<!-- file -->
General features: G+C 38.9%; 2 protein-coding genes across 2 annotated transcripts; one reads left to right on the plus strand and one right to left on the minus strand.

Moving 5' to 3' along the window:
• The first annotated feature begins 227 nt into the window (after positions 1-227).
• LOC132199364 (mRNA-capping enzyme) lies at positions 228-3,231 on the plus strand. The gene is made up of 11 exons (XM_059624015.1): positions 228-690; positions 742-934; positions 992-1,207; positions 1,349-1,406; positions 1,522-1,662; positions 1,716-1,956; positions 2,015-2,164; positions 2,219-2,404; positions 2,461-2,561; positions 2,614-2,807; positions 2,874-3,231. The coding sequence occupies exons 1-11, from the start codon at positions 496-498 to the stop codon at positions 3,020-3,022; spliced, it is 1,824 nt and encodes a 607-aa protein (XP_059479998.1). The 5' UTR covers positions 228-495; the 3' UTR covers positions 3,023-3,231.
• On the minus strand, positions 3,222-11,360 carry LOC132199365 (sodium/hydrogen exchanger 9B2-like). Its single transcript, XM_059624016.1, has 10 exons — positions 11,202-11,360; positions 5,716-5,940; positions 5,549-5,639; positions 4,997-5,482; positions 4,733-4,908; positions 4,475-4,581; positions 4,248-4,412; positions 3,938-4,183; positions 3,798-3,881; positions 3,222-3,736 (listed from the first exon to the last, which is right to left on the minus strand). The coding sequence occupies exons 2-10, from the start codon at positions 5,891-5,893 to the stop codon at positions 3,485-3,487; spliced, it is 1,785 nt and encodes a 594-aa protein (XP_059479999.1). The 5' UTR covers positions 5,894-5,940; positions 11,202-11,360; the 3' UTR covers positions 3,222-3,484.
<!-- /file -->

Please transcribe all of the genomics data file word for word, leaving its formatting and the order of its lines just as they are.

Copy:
General features: G+C 38.9%; 2 protein-coding genes across 2 annotated transcripts; one reads left to right on the plus strand and one right to left on the minus strand.

Moving 5' to 3' along the window:
• The first annotated feature begins 227 nt into the window (after positions 1-227).
• LOC132199364 (mRNA-capping enzyme) lies at positions 228-3,231 on the plus strand. The gene is made up of 11 exons (XM_059624015.1): positions 228-690; positions 742-934; positions 992-1,207; positions 1,349-1,406; positions 1,522-1,662; positions 1,716-1,956; positions 2,015-2,164; positions 2,219-2,404; positions 2,461-2,561; positions 2,614-2,807; positions 2,874-3,231. The coding sequence occupies exons 1-11, from the start codon at positions 496-498 to the stop codon at positions 3,020-3,022; spliced, it is 1,824 nt and encodes a 607-aa protein (XP_059479998.1). The 5' UTR covers positions 228-495; the 3' UTR covers positions 3,023-3,231.
• On the minus strand, positions 3,222-11,360 carry LOC132199365 (sodium/hydrogen exchanger 9B2-like). Its single transcript, XM_059624016.1, has 10 exons — positions 11,202-11,360; positions 5,716-5,940; positions 5,549-5,639; positions 4,997-5,482; positions 4,733-4,908; positions 4,475-4,581; positions 4,248-4,412; positions 3,938-4,183; positions 3,798-3,881; positions 3,222-3,736 (listed from the first exon to the last, which is right to left on the minus strand). The coding sequence occupies exons 2-10, from the start codon at positions 5,891-5,893 to the stop codon at positions 3,485-3,487; spliced, it is 1,785 nt and encodes a 594-aa protein (XP_059479999.1). The 5' UTR covers positions 5,894-5,940; positions 11,202-11,360; the 3' UTR covers positions 3,222-3,484.